Scroll down as far as you can without making your web browser crash and copy/paste all of the tweets you can into a text file.

untitled_text

Sort the file and remove the obvious bits of text that aren’t relevant, like lines filled with usernames and Klout scores, and you should be left with a nice body of text that contains the different related terms and topics around content marketing, courtesy of the Twitter audience. Condense this down using your favorite concordance software or word cloud software (I like Tagxedo), and you should have a visualized sense of what’s relevant around your core search term:

Tagxedo_-_Creator

Twitter has given you a lexicon you can use of different keywords and terms you can mix and match as you create content to take advantage of the topic as a whole, rather than individual keywords. Give this a try and see if it works for you!


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The short and long games of SEO

SEO

I was listening with interest to episode 3 of the Marketing Companion featuring Tom Webster and Mark Schaefer, and the debate that formed the core of the episode was: is quality or quantity better when it comes to content marketing for the purposes of winning at SEO? The example given was a self-appointed social media guru who did a 9 minute interview with a local business and generated 63 pieces of content from it, helping the client win the local search game.

Is mass content marketing, where quantity and freshness wins out over quality, the way to go? The answer depends on which Google game you are playing; Google offers two of them.

The short game is the game that most SEO folks tend to play. This focuses on impactful, fast wins that leverage gaps or flaws in the search algorithms, things that can artificially inflate the importance of a site.

The long game is the quality game that more content marketers and writers tend to play. This focuses on evergreen or high quality content that isn’t necessarily going to win in the algorithm of the day, but will continue to be relevant for years to come.

Google would like you to play the long game, and in terms of effort and returns on that effort, the long game definitely has the better ratio of effort to return. However – and this is distasteful to many marketers – both games can win if you play them well enough. I used to play the short game almost exclusively back in the days when I was marketing financial services products because I worked for an underdog startup that would have been obliterated if we had gone toe to toe with our competitors on their playing field. I did all of the short game wins at the time very successfully:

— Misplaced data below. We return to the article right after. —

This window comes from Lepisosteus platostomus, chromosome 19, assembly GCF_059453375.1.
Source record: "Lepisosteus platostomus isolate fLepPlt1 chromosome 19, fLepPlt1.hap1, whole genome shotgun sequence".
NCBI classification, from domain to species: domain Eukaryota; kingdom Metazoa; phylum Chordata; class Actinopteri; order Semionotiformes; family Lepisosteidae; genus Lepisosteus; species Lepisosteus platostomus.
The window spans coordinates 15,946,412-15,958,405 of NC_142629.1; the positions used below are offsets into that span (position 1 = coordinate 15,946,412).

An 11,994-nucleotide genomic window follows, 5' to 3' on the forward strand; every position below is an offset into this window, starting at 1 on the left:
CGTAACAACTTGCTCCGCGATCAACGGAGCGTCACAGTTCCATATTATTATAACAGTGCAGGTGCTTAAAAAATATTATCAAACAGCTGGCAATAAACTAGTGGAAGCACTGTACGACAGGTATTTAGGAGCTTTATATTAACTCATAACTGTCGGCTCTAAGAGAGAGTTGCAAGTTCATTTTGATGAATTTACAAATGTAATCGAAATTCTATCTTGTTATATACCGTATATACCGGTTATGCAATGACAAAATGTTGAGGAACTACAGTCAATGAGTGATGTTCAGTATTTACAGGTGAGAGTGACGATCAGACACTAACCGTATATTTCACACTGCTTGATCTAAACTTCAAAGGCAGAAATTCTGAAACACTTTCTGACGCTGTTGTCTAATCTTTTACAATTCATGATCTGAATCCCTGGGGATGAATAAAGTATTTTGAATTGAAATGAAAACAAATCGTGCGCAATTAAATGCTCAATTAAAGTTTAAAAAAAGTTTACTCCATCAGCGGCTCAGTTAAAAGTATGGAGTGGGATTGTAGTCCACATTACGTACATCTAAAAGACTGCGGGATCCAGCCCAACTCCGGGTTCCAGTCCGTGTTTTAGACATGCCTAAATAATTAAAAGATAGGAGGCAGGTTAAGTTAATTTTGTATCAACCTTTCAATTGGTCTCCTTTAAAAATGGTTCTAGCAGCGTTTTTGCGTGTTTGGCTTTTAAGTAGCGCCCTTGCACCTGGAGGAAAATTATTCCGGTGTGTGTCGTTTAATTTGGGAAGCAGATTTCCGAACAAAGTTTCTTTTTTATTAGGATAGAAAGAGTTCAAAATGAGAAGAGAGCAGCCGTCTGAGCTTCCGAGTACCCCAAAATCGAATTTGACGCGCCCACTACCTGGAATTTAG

• Making a copy of the Wikipedia database file and posting that in a more optimized, easier to navigate PHP framework
  • Repurposing and republishing US government databases
  • Buying up dozens and dozens of exact match domains and cross linking them to each other

Google has, over the years, devalued each of those techniques, each of those tactics, and in order to remain relevant in SEO, you’ve had to adapt to new short game techniques. This, incidentally, is why most SEO firms really suck – they get into the game at a certain point in time but never evolve their techniques, so they are effective at the short game for only a little while. That said, if you’re good at it, the short game can net you some big wins – big risk giving big reward.

I’ve also played the long game, where it’s all about the quality of the content that you publish, and being effective at capturing and converting the audience you do reap. Most of what I do on my blog here is the long game. A good chunk of what I do for clients today is long game because it serves their interests best in the long term. The long game also requires significantly more expertise in the field you’re working in – high quality content comes from high value, and if you’re not proficient at what you’re creating content about, you won’t deliver high value.

The best strategy is the one that fits the risk you’re willing to take, the time you’re willing to invest learning and staying up to date on techniques, the knowledge you have of the field, and the other marketing resources you can bring to bear.